The high cost associated with green hydrogen production has historically been one of the biggest obstacles to mass adoption in the energy market. However, a study by Wood Mackenzie suggests that this cost will reduce by up to 64% by 2040.

Ben Gallagher, senior research analyst of Wood Mackenzie and report author, states: “On average, green hydrogen production costs will equal fossil fuel-based hydrogen by 2040. In some countries, such as Germany, that arrives by 2030. Given the scale up we’ve seen so far, the 2020s is likely to be the decade of hydrogen.”

Rising fossil fuel prices will boost green competitiveness, further strengthening the case for this technology in the coming years."

Ben Gallagher, senior research analyst of Wood Mackenzie and report author 

Green hydrogen must be cost-competitive to realize its potential as an emissions-free alternative. Achieving the milestone of successfully blending hydrogen at higher proportions into the gas grid could be critical to generating a reliable and significant source of demand for hydrogen producers. Not only could this promote investment in hydrogen production, but the supply-side support would also improve production costs through a robust supply chain. The government and industry will have a significant role in stimulating this demand for hydrogen production and establishing its place in the UK energy mix.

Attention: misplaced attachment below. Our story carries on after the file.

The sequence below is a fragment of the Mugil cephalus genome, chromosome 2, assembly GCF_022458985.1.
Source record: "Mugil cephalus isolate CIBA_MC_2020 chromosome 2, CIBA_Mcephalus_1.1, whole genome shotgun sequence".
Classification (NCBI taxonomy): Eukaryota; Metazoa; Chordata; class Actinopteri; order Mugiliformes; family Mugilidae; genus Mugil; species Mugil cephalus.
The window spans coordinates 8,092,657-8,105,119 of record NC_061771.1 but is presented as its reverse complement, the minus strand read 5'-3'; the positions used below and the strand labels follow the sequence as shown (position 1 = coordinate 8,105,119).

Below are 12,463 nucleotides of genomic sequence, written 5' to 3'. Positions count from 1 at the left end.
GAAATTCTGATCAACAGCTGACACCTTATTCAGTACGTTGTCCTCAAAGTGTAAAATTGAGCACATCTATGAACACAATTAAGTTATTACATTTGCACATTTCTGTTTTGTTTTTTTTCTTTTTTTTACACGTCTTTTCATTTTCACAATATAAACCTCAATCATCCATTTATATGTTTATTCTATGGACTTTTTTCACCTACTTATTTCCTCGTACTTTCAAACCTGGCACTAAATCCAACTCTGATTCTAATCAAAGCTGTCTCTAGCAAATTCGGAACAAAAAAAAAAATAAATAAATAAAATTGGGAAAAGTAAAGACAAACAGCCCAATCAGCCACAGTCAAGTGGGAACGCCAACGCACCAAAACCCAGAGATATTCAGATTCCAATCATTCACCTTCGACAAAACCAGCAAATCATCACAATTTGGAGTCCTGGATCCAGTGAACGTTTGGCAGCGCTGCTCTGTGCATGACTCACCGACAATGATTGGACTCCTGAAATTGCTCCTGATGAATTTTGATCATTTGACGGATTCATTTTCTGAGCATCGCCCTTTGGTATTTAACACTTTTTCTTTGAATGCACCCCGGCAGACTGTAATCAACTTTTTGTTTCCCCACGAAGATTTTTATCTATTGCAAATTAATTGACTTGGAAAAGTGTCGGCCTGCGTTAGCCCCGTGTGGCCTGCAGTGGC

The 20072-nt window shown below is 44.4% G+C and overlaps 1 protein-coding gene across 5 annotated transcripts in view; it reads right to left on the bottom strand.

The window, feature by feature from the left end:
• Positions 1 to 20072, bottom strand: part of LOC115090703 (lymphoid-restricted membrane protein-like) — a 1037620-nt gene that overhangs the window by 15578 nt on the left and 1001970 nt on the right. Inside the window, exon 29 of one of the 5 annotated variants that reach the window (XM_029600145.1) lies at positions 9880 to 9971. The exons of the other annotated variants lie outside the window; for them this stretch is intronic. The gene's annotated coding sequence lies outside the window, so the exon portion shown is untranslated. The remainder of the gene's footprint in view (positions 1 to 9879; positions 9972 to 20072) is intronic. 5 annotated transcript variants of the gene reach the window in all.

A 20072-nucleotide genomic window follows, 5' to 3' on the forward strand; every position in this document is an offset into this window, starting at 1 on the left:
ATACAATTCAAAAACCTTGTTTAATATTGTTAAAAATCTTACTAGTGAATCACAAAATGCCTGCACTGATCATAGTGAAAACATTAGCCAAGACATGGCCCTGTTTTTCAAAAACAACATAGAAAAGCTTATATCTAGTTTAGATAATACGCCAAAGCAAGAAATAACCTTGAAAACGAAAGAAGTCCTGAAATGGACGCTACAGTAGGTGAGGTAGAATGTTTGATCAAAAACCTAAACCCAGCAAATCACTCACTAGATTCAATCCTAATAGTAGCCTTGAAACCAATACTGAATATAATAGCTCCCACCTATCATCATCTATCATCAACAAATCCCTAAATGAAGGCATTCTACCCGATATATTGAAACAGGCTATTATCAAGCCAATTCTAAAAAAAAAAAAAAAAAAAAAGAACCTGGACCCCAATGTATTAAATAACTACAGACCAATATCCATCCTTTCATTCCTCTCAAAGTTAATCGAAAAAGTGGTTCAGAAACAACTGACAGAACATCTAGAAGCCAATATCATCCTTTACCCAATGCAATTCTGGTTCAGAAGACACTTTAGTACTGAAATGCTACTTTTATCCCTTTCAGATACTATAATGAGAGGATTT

Future Outlook

It is clear that hydrogen has great promise in enabling a decarbonized future, but the challenges around adapting existing infrastructure and scaling up need to be addressed. Moreover, the switch to hydrogen will not happen overnight. It is recognized that a complete evaluation of the costs and practicalities of implementation will be a huge but necessary undertaking for a robust hydrogen economy to become a reality.

References and Further Reading

Wood Mackenzie (2020). Green hydrogen costs to fall by up to 64% by 2040. [Online] Available at: https://www.woodmac.com/press-releases/green-hydrogen-costs-to-fall-by-up-to-64-by-2040/ [Accessed on 17 Mar. 2021].

Energy Networks Association (2020). Hydrogen blending – what is it and why does it matter? [Online] Available at: https://www.energynetworks.org/newsroom/hydrogen-blending-what-is-it-and-why-does-it-matter [Accessed on 17 Mar. 2021].

HyDeploy (n.d.). HyDeploy North East. [Online] Available at: https://hydeploy.co.uk/winlaton/ [Accessed on 17 Mar. 2021].

National Grid (2020). Exploring ways to create the world’s first zero carbon gas network. [Online] Available at: https://www.nationalgrid.com/stories/journey-to-net-zero-stories/exploring-ways-create-worlds-first-zero-carbon-gas-network [Accessed on 17 Mar. 2021].

HM Government (2020). Powering our Net Zero Future. [Online] Available at: https://assets.publishing.service.gov.uk [Accessed on 17 Mar. 2021].

Frontier Economics (2020). Hydrogen Blending and the Gas Commercial Framework. [Online] Available at: https://cadentgas.com [Accessed on 17 Mar. 2021].

Disclaimer: The views expressed here are those of the author expressed in their private capacity and do not necessarily represent the views of AZoM.com Limited T/A AZoNetwork the owner and operator of this website. This disclaimer forms part of the Terms and conditions of use of this website.

Written by

Li Yap

Li is a chartered engineer and freelance writer. Specializing in science communication, Li is enthusiastic about research and is particularly interested in learning about new developments across all STEM fields. Li is also passionate about writing and enjoys producing clear and engaging content for public audiences.